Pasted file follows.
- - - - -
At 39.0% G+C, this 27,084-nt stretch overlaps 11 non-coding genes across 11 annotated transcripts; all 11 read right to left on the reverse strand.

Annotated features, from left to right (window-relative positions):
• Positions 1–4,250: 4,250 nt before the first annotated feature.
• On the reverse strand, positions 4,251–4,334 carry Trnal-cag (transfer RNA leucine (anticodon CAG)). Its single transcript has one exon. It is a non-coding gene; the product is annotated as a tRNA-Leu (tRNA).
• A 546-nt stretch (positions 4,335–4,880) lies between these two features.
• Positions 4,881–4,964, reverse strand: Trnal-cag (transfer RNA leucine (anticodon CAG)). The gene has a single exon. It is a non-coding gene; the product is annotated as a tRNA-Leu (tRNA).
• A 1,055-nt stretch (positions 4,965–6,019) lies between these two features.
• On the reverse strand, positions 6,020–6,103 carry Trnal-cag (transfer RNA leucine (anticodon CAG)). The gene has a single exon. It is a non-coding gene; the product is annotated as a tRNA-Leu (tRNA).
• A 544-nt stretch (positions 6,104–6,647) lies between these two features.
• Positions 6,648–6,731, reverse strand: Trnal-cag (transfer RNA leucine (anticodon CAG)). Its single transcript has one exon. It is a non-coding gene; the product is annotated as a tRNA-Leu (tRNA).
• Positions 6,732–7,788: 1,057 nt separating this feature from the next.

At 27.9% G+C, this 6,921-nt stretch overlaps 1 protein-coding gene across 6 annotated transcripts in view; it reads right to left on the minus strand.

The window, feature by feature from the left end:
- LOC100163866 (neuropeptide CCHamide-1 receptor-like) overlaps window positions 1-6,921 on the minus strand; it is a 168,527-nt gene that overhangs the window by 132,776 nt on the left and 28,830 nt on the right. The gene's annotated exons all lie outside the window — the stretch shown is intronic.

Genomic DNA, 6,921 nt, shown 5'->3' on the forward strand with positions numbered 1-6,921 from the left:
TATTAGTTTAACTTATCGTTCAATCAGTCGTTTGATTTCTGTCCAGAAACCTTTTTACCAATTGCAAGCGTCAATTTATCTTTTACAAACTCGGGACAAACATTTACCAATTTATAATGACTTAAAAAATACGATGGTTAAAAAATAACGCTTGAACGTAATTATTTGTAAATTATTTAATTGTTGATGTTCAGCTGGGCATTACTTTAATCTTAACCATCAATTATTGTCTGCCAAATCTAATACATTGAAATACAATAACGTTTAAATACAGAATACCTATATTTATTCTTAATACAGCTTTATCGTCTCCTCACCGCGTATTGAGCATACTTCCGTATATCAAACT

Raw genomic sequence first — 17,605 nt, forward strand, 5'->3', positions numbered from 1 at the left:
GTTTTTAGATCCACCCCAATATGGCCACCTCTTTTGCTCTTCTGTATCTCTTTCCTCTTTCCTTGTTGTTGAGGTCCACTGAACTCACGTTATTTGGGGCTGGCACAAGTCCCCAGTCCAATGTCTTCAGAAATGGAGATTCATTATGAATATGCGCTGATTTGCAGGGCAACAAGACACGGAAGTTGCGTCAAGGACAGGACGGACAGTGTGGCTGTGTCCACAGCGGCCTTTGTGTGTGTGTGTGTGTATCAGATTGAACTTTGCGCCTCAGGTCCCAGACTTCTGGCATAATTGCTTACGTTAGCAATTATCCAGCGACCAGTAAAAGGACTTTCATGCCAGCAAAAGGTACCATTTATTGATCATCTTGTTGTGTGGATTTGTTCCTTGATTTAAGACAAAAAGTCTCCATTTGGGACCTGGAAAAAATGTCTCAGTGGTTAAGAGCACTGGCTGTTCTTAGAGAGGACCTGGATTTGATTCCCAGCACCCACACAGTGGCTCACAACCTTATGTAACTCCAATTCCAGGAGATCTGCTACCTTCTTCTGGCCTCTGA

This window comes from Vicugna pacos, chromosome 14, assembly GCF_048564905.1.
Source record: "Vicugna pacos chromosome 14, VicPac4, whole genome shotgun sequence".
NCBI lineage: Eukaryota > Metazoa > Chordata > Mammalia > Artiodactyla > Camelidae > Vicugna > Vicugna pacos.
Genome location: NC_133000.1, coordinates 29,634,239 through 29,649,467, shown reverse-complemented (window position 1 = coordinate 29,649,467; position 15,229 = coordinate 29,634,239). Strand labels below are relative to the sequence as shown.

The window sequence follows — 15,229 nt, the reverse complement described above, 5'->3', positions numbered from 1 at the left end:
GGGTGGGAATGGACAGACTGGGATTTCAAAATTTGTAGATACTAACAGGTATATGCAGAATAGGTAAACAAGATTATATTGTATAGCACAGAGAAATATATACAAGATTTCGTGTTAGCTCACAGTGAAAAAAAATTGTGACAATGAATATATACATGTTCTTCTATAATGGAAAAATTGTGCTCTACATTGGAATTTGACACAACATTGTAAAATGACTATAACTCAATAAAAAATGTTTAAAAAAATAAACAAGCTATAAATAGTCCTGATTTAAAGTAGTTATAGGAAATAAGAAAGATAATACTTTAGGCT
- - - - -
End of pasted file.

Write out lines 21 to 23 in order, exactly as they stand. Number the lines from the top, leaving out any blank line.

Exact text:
NCBI lineage: Eukaryota > Metazoa > Chordata > Mammalia > Artiodactyla > Camelidae > Vicugna > Vicugna pacos.
Genome location: NC_133000.1, coordinates 29,634,239 through 29,649,467, shown reverse-complemented (window position 1 = coordinate 29,649,467; position 15,229 = coordinate 29,634,239). Strand labels below are relative to the sequence as shown.

The window sequence follows — 15,229 nt, the reverse complement described above, 5'->3', positions numbered from 1 at the left end: